Not every situation can be resolved through your lender’s loss mitigation programs. If you learn you will not be able to keep your home, or if you don’t want to keep it, and you don’t have sufficient equity to sell it and pay off your mortgage(s) in full, consider:
Assumption of the loan. If you have an assumable loan (look for a “subject to transfer” clause in your loan agreement), it is conceivable that you could transfer your property to a new buyer who agrees to take over (assume) the existing mortgage. Assumable loans are very rare, so this will be an option for only a small fraction of homeowners.
Lender-approved sale. Your lender might hold off on foreclosure proceedings for an agreed upon time to give you a chance to put your home on the market. Or it might postpone the foreclosure sale if you have a pending sale contract.
A short sale. This is also called a pre-foreclosure sale on FHA loans. The lender may allow you sell the home yourself before it forecloses on the property, agreeing to write off any shortfall between the sale price and the mortgage balance. This enables you to avoid a damaging foreclosure on your credit report. You may face a tax liability on the amount of debt forgiven.
Deed in lieu of foreclosure. You voluntarily transfer your property title to the lender (with the lender’s permission) in exchange for cancellation of the remainder of your debt. Though you lose the home, a deed in lieu of foreclosure is less damaging to your credit than a foreclosure. However, you will lose any equity you may have had in the property and you may face an income tax liability on the amount of debt forgiven. A deed in lieu may not be an option for you if there are other loans or liens against the property.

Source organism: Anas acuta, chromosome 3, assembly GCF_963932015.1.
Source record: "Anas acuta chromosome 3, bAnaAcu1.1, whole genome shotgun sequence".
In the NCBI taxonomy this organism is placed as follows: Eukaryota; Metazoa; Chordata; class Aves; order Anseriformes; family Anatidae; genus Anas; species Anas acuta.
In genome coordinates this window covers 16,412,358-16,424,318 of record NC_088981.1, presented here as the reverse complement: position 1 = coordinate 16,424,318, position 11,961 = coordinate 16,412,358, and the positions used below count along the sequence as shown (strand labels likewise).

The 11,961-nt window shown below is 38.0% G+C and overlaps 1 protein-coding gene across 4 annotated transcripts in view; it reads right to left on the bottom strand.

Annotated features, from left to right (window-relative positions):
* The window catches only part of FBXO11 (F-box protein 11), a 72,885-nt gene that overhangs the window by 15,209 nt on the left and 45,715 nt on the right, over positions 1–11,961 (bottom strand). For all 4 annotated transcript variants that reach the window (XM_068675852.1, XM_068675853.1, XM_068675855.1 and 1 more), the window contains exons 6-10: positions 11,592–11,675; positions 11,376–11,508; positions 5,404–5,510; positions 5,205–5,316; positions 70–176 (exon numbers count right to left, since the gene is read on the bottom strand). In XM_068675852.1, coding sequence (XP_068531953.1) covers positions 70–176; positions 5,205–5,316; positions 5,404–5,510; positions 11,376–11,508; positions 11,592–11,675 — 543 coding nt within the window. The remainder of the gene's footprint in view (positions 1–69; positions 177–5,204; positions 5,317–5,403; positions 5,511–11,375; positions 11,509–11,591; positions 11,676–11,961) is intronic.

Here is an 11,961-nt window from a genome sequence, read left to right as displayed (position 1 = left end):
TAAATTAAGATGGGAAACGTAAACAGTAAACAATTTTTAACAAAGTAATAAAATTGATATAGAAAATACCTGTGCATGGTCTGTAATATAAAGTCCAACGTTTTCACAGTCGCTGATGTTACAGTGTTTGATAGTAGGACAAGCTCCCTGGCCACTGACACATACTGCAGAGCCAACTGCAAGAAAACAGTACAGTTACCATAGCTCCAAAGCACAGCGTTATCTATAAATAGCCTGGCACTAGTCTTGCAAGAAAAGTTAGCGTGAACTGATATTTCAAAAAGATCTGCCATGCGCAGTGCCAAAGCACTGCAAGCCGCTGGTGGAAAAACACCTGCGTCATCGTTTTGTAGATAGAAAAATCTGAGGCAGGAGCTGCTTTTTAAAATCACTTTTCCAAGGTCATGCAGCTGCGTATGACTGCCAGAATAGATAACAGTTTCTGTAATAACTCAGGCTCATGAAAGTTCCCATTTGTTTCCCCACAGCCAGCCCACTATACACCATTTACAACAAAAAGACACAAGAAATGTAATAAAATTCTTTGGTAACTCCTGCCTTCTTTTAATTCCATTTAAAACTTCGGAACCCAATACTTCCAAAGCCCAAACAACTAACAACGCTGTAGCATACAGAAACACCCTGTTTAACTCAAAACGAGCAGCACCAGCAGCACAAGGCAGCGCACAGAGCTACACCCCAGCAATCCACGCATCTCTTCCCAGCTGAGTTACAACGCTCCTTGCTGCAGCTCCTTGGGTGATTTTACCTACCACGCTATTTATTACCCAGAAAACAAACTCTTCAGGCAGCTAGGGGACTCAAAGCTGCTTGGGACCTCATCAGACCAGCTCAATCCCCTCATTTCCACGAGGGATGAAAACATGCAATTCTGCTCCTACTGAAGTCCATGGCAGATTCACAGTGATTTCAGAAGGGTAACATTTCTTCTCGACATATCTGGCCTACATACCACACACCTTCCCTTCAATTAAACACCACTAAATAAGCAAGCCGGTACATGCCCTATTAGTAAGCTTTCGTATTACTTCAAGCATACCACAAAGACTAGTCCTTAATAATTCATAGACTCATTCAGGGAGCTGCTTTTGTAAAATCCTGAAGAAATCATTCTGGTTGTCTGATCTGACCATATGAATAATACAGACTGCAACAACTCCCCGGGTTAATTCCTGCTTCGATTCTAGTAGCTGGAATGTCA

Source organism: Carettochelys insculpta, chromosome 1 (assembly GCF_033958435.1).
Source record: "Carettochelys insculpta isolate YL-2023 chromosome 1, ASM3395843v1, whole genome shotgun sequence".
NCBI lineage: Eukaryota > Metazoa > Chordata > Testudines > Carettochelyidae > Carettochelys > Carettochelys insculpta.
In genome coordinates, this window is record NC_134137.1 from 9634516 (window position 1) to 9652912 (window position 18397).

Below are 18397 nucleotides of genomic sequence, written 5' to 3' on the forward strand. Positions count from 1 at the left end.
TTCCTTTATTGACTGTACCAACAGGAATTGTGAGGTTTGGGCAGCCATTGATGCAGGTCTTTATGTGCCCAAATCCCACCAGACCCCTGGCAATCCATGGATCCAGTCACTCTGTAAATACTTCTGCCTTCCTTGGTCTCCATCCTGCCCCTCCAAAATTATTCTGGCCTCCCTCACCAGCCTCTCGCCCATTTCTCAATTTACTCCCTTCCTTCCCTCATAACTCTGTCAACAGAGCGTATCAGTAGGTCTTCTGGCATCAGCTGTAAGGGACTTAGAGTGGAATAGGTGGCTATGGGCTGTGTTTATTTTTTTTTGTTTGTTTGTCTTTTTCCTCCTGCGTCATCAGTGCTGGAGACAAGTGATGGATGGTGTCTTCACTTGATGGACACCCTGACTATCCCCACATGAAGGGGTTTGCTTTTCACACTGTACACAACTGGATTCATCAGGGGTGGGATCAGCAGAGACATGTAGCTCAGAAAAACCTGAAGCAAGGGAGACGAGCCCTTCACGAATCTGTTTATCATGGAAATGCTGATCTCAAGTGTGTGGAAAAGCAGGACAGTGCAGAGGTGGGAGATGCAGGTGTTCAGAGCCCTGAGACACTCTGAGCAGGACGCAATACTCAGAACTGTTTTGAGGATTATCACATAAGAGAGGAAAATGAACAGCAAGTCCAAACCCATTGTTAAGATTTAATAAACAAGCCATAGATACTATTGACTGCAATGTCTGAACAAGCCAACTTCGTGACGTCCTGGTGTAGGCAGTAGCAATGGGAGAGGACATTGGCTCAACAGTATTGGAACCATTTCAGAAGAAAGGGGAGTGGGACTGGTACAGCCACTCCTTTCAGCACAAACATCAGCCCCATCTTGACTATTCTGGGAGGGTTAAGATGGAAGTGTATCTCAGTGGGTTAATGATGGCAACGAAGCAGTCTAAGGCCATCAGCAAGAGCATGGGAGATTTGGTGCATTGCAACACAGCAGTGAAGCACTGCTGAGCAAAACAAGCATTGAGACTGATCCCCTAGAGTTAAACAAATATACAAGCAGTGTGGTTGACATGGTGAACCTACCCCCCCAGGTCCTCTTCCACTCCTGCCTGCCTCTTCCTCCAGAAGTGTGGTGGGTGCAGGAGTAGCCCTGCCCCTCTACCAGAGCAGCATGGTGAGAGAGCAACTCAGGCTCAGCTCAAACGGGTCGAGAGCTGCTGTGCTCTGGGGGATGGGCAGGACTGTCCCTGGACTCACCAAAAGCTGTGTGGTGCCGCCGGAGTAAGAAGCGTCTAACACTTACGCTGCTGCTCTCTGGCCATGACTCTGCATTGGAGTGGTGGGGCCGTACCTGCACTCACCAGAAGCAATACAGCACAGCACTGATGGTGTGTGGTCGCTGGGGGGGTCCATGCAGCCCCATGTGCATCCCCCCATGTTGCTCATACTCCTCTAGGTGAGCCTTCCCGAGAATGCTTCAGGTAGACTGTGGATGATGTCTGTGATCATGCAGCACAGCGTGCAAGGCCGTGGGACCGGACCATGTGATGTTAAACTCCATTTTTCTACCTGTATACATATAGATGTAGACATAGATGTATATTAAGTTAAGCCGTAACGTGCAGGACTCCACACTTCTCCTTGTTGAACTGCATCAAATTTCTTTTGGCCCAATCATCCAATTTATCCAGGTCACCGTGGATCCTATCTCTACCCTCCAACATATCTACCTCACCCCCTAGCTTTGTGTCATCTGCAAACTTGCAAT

Some states allow lenders to pursue a deficiency judgment, which means that the borrower is personally responsible to repay any remaining balance on the mortgage after a foreclosure sale. California law does not allow deficiency judgments on "purchase money mortgages" (any mortgage used instead of cash to buy your primary residence). A certified HUD housing counselor can tell you if deficiency judgments are allowed in your state.
If you can predict you’ll have serious, irresolvable payment problems in the foreseeable future that could lead to foreclosure, consider selling your home before you go into default.
This works if you have enough equity in the home to pay off the entire loan balance and all expenses associated with selling the home (such as real estate agent fees) from the proceeds of the sale. Such a sale would allow you to satisfy your mortgage obligation, avoid lender-imposed late and legal fees, avoid any damage to your credit rating and protect what equity you have in the property.
This brochure was created by Consumer Action’s Housing Information Project. © 2007 Consumer Action. Rights Reserved.